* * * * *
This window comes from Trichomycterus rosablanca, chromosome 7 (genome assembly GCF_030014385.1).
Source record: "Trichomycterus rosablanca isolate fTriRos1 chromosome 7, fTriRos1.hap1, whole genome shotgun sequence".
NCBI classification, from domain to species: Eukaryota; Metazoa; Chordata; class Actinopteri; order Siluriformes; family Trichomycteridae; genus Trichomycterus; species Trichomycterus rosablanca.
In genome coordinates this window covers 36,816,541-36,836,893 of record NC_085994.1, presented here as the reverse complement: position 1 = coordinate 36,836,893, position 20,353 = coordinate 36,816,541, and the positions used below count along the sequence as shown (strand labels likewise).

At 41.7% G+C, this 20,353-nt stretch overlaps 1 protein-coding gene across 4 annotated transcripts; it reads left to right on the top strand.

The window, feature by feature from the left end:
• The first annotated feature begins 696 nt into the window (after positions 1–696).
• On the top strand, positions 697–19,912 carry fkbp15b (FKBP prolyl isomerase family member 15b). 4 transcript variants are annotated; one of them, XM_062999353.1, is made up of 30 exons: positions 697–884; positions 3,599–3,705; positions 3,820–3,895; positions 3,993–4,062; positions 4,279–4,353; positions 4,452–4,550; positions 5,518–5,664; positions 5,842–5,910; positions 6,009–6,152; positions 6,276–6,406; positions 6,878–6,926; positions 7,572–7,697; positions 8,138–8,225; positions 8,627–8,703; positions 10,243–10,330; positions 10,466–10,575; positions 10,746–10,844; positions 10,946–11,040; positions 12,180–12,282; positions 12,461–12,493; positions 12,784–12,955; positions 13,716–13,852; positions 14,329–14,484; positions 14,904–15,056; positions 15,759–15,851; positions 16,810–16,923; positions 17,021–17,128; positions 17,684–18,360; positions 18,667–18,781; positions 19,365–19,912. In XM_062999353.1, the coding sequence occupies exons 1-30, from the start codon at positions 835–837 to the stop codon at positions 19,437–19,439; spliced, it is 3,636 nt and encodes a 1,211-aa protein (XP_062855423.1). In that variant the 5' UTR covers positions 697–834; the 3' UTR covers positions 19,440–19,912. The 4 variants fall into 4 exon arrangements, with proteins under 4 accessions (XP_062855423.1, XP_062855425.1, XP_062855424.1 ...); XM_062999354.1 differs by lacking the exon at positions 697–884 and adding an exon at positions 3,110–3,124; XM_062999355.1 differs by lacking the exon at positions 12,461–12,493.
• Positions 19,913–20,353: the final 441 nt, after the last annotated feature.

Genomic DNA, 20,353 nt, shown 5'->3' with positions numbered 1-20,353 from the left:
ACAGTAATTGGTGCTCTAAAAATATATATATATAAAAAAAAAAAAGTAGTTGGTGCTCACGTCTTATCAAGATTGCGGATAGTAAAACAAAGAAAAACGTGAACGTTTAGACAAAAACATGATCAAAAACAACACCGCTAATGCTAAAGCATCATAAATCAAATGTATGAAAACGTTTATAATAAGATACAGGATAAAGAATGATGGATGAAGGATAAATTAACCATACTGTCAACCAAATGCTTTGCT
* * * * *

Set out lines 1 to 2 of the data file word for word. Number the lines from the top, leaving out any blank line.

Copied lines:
This window comes from Trichomycterus rosablanca, chromosome 7 (genome assembly GCF_030014385.1).
Source record: "Trichomycterus rosablanca isolate fTriRos1 chromosome 7, fTriRos1.hap1, whole genome shotgun sequence".